LOSSES to tax fraud amount to £16bn each year, around half of the estimated tax gap, according to a National Audit Office report.
In 2014/15 HMRC reported £26.6bn additional revenue from all its compliance work, including work to tackle tax fraud but also to deal with other aspects of the tax gap such as error and tax avoidance. However, the NAO found HMRC has only partial data on how much of the total yield is derived from its work to counter tax fraud.
By way of example, the tax authority has more complete information on its work to tackle organised crime than tax evasion. The NAO estimates between 30% and 40% of total compliance yield is generated by HMRC’s activities in tackling tax fraud, but this is an estimate based on partial evidence.
Today’s report is the first in a series of reports which will evaluate how effectively HMRC tackles different aspects of tax fraud.
Small business concern
Two groups – smaller businesses and criminals – are responsible for 17 of the 21 biggest tax fraud risks, according to HMRC. Of these, eight relate to organised crime and nine involve medium-sized, small or micro-businesses.
HMRC believes these businesses are responsible for tax losses of £17bn, almost half of the total tax gap, but does not consider its internal estimate of how much of this is the result of tax fraud robust enough for publication, the NAO said.
The taxman met its target to increase prosecutions by 1,000 a year by 2014/15, but it was found it needs to better prioritise the cases in which it pursues criminal investigation. Although HMRC cannot demonstrate the 1,000 figure was the right number, the target had the effect of prompting the department to change its processes and make its investigations more efficient.
The target led it to focus on less complex cases, particularly a large number of prosecutions for people who had evaded income tax, VAT and tobacco duty. HMRC has recognised that it needs to prosecute cases that more closely correspond with its analysis of tax fraud risks, the NAO stated.
Head of the National Audit Office Amyas Morse said: “HMRC loses £16bn a year due to tax fraud, but reducing these losses is not straightforward. HMRC has met its targets to raise more tax revenue in the short-term. It now needs to consider whether its overall strategy is designed to achieve the best long-term outcomes.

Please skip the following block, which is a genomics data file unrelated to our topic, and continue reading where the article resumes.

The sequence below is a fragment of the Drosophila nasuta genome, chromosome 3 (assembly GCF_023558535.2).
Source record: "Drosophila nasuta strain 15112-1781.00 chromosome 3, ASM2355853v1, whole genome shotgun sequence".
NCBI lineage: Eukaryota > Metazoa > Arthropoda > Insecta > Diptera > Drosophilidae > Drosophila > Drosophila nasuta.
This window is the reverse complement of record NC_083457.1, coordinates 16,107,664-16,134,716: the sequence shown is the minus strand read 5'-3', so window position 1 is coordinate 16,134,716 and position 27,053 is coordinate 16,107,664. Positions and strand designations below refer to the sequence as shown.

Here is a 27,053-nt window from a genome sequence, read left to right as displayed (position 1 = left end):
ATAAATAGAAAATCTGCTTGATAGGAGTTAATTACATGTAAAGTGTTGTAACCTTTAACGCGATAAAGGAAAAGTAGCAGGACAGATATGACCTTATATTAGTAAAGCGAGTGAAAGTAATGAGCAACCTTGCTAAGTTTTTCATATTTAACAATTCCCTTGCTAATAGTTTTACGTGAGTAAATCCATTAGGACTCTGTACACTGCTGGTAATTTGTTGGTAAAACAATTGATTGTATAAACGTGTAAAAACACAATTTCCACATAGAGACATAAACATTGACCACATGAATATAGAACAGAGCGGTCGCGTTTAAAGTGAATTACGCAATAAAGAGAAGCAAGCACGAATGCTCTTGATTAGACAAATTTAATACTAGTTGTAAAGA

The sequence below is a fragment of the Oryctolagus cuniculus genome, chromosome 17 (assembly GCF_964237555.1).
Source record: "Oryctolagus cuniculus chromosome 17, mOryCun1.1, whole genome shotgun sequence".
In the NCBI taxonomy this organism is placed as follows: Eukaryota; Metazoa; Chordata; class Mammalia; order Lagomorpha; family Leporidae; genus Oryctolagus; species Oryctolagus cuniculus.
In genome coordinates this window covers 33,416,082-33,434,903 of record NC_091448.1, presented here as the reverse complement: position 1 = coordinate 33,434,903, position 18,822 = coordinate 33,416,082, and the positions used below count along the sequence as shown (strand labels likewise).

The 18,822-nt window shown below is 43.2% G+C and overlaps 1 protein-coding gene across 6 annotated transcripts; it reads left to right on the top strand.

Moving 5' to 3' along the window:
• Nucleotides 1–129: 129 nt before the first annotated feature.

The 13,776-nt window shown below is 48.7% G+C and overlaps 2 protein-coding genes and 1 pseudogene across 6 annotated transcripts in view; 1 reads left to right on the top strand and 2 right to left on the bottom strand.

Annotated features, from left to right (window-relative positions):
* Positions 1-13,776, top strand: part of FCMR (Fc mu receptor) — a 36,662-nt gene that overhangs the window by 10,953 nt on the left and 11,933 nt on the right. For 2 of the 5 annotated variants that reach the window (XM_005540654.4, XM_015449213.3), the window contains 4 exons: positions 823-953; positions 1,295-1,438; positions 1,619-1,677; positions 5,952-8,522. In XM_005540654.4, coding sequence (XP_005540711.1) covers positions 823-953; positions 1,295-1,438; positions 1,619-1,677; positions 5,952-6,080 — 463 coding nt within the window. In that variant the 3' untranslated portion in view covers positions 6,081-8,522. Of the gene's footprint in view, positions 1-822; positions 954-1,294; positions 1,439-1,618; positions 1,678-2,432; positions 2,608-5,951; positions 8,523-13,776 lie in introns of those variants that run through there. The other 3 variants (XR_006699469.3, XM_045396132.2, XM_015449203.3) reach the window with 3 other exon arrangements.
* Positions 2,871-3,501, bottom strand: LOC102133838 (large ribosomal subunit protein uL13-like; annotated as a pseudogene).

“We will be evaluating HMRC’s performance in tackling different types of tax fraud in more depth. As we do so, we will be looking for further improvements in the way HMRC uses data and analysis to understand the effect of its actions in both the long- and short-term.”
A spokesman for HMRC said the department is “cracking down on tax avoidance and evasion” with a “wide range of civil and criminal interventions to collect and protect revenue for public services”.
Those measures, he said, are “steadily reducing the tax gap to its lowest-ever level. Last year, HMRC collected and protected a record £26bn in revenues from compliance activities, contributing towards the UK’s highest ever tax take of £518bn”.
He added: “Additional funding and new measures contained in the Summer Budget and Autumn Statement are allowing HMRC to crack down further on the hidden economy, get tougher on offshore evasion, and increase the number of prosecutions of wealthy tax evaders. The small minority who persist in dragging their feet, hiding or helping others to hide their money and assets at home or abroad, now face increased financial penalties and risk criminal prosecution.”
The ATT had previously expressed concern that the legislation was overly complex and created unnecessary complications within the practical working of the new allowances
Introduced in 2013 to encourage R&D investment, the scheme allows UK businesses to pay only 10% corporation tax on profits derived from any UK or certain EU patents
Yet, KPMG’s annual survey shows that the UK is still an attractive place to do business, despite falling in rankings in tax competitiveness and FDI appeal
Following recent issues with HMRC’s personal tax computation software, Brian Palmer of the AAT questions whether the government’s implementation timeframe for Making Tax Digital is realistic